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Anger management: 10 tips to tame your temper

Keeping your temper in check can be challenging. Use simple anger management tips — from taking a timeout to using "I" statements — to stay in control.

Do you fume when someone cuts you off in traffic? Does your blood pressure rocket when your child refuses to cooperate? Anger is a common and even healthy emotion. But it's important to deal with it in a positive way. Uncontrolled anger can take a toll on both your health and your relationships.

Ready to get your anger under control? Start by considering these 10 anger management tips.

1. Think before you speak

In the heat of the moment, it's easy to say something you'll later regret. Take a few moments to collect your thoughts before saying anything. Also allow others involved in the situation to do the same.

2. Once you're calm, express your concerns

As soon as you're thinking clearly, express your frustration in an assertive but nonconfrontational way. State your concerns and needs clearly and directly, without hurting others or trying to control them.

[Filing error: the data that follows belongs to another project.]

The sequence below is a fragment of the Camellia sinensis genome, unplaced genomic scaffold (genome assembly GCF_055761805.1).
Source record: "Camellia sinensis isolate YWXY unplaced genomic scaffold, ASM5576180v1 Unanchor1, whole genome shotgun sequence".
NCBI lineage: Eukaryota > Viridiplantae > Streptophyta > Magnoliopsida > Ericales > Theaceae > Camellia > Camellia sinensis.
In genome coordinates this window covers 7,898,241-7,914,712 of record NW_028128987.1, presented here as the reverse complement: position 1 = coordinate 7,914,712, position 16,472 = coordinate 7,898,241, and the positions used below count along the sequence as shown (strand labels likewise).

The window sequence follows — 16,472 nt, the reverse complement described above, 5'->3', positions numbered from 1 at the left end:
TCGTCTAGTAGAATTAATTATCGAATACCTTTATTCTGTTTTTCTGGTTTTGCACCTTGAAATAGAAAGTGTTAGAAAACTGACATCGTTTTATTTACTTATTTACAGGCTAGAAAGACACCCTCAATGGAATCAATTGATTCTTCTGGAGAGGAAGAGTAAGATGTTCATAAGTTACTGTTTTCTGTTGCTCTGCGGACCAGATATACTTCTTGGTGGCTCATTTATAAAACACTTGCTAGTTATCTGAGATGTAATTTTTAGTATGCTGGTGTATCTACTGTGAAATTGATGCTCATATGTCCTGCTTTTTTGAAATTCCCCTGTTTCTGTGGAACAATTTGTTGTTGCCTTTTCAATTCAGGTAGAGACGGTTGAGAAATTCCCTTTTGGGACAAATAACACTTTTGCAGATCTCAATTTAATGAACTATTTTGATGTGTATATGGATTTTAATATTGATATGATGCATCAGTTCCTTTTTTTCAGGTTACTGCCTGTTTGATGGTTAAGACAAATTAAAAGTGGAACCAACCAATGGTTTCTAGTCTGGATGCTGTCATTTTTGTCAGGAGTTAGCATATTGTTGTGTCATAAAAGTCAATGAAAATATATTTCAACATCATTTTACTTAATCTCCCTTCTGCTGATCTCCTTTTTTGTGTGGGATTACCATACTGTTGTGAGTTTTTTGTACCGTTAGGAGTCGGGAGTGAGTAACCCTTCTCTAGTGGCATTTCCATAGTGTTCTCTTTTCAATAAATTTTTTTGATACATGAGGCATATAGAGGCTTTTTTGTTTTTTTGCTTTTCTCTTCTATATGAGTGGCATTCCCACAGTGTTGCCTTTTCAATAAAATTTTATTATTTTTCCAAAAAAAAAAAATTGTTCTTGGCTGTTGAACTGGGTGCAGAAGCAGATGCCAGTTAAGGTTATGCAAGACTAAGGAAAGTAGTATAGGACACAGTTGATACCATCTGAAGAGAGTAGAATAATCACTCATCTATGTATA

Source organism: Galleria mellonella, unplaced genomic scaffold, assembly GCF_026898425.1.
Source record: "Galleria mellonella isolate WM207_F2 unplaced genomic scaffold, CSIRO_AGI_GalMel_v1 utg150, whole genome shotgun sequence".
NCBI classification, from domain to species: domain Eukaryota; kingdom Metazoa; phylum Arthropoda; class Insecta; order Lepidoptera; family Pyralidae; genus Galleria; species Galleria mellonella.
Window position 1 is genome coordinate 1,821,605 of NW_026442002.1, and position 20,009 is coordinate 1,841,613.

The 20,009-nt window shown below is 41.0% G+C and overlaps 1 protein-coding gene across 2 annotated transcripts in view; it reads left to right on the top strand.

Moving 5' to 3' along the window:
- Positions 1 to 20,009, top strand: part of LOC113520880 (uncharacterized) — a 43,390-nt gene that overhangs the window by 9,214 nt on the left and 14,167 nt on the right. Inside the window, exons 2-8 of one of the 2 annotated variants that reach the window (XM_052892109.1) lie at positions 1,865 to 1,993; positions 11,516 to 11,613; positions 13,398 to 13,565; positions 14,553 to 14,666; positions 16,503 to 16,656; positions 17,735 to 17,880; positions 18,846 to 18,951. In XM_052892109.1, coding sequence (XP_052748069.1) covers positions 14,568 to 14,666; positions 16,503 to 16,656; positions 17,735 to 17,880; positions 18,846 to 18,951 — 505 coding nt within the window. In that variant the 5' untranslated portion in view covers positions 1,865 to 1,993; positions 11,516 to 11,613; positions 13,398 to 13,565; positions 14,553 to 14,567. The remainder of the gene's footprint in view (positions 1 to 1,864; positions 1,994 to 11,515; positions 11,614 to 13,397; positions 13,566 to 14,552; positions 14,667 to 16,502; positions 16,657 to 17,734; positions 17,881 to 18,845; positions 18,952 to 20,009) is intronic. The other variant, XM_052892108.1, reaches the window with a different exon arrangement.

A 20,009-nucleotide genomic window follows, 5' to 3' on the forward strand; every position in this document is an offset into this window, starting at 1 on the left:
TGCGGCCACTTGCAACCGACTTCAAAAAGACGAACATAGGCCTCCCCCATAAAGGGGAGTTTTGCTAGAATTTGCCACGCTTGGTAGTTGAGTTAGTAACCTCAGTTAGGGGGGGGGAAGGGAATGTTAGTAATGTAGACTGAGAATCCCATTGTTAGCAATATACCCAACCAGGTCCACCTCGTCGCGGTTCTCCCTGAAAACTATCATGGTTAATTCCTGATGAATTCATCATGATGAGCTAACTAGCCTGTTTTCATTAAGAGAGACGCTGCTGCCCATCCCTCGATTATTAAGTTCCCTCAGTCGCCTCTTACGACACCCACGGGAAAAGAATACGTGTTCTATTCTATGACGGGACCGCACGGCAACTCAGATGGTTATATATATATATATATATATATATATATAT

3. Get some exercise

Physical activity can help reduce stress that can cause you to become angry. If you feel your anger escalating, go for a brisk walk or run. Or spend some time doing other enjoyable physical activities.

4. Take a timeout

Timeouts aren't just for kids. Give yourself short breaks during times of the day that tend to be stressful. A few moments of quiet time might help you feel better prepared to handle what's ahead without getting irritated or angry.

5. Identify possible solutions

Instead of focusing on what made you mad, work on resolving the issue at hand. Does your child's messy room make you upset? Close the door. Is your partner late for dinner every night? Schedule meals later in the evening. Or agree to eat on your own a few times a week. Also, understand that some things are simply out of your control. Try to be realistic about what you can and cannot change. Remind yourself that anger won't fix anything and might only make it worse.

6. Stick with 'I' statements